The Air-One airport will be 60 percent smaller than traditional heliports, can be installed in days, and emit net zero carbon emissions. (Hyundai Motor Group)
The UK government is funding an electric vertical take-off and landing (eVTOL) airport to be used by drones and air taxis. The Urban Air Port Air-One ‘pop up’ airport will be launched in Coventry by the end of 2021, according to a Jan. 27 press release.
The airport will be launched in partnership with Hyundai Motor Group, Coventry City Council, the UK government, and Urban Air Port. The funding for the project comes from the UK government’s Future Flight Challenge and totals £1.2 million (about $1.6 million).
“The benefit of an airport is that we think it can be transformational in the same way as mobile phones, transformed huge continents like India or parts of Africa, where costly and complicated and difficult fixed landline infrastructure, didn't need to be put in place,” Ricky Sandhu, founder and executive chairman of Urban Air Port, said. “So, because of the technologies in mobile phones that leapfrog effect has already happened for mobile phones. So we think in parts of the world where infrastructure is lacking in parts of the world and where populations are significantly growing like in Africa, we can immediately spread social equity by deploying an urban airport very rapidly to areas which are disconnected and have very difficult connectivity to the rest of the world.”
The Air-One airport will be 60 percent smaller than traditional heliports, can be installed in days, and emit net zero carbon emissions, according to Urban Air Port. It will be 14 meters in diameter to accommodate helicopters as well as a wide variety of eVTOL aircraft, Sandhu said. While the airport is designed for eVTOL’s it also serves as a hub for other sustainable transportation.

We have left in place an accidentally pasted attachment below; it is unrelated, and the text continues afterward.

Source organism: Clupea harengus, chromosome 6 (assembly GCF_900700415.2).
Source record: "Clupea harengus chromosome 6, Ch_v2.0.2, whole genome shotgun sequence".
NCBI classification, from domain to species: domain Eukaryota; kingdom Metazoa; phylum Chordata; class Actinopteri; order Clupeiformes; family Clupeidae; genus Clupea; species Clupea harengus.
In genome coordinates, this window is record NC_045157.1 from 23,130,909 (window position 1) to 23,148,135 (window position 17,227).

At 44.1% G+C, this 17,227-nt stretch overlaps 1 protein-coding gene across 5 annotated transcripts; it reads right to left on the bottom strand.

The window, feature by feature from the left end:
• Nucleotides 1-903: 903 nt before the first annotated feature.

The Urban Air Port Air-One ‘pop up’ airport will be launched in Coventry by the end of 2021. (Hyundai Motor Group)
“The idea with it is that it's designed to have the approach of a helicopter,” Sandhu said. “It has an elevated platform, which once you've landed on it, it can move down to the ground level. So it's avoided all the obstacles on rooftops and in cities, and then you that the platform moves down to the grade level, where the vehicle can then be pushed to one of the stands and in the periphery of the airport for charging, for refueling, cleaning, or for passengers. So you have an integrated hangar. You have integrated maintenance. You have integrated staff training, passenger processing, and maybe even a bookshop and cafe.”
These airports will be able to operate completely off-grid, according to Urban Air Port. Their ability to operate with zero carbon emissions will also help the UK advance its climate change efforts.
“Urban Air Port has the potential to revolutionize cities across the world, making them more connected, cleaner, and accelerating our green economic recovery,” Gary Cutts, UK Research and Innovation Future Flight Challenge director, said. “This project epitomizes the purpose of the Future Flight Challenge fund – it is innovation at its finest – and will help to position the UK at the vanguard of electric urban air mobility.”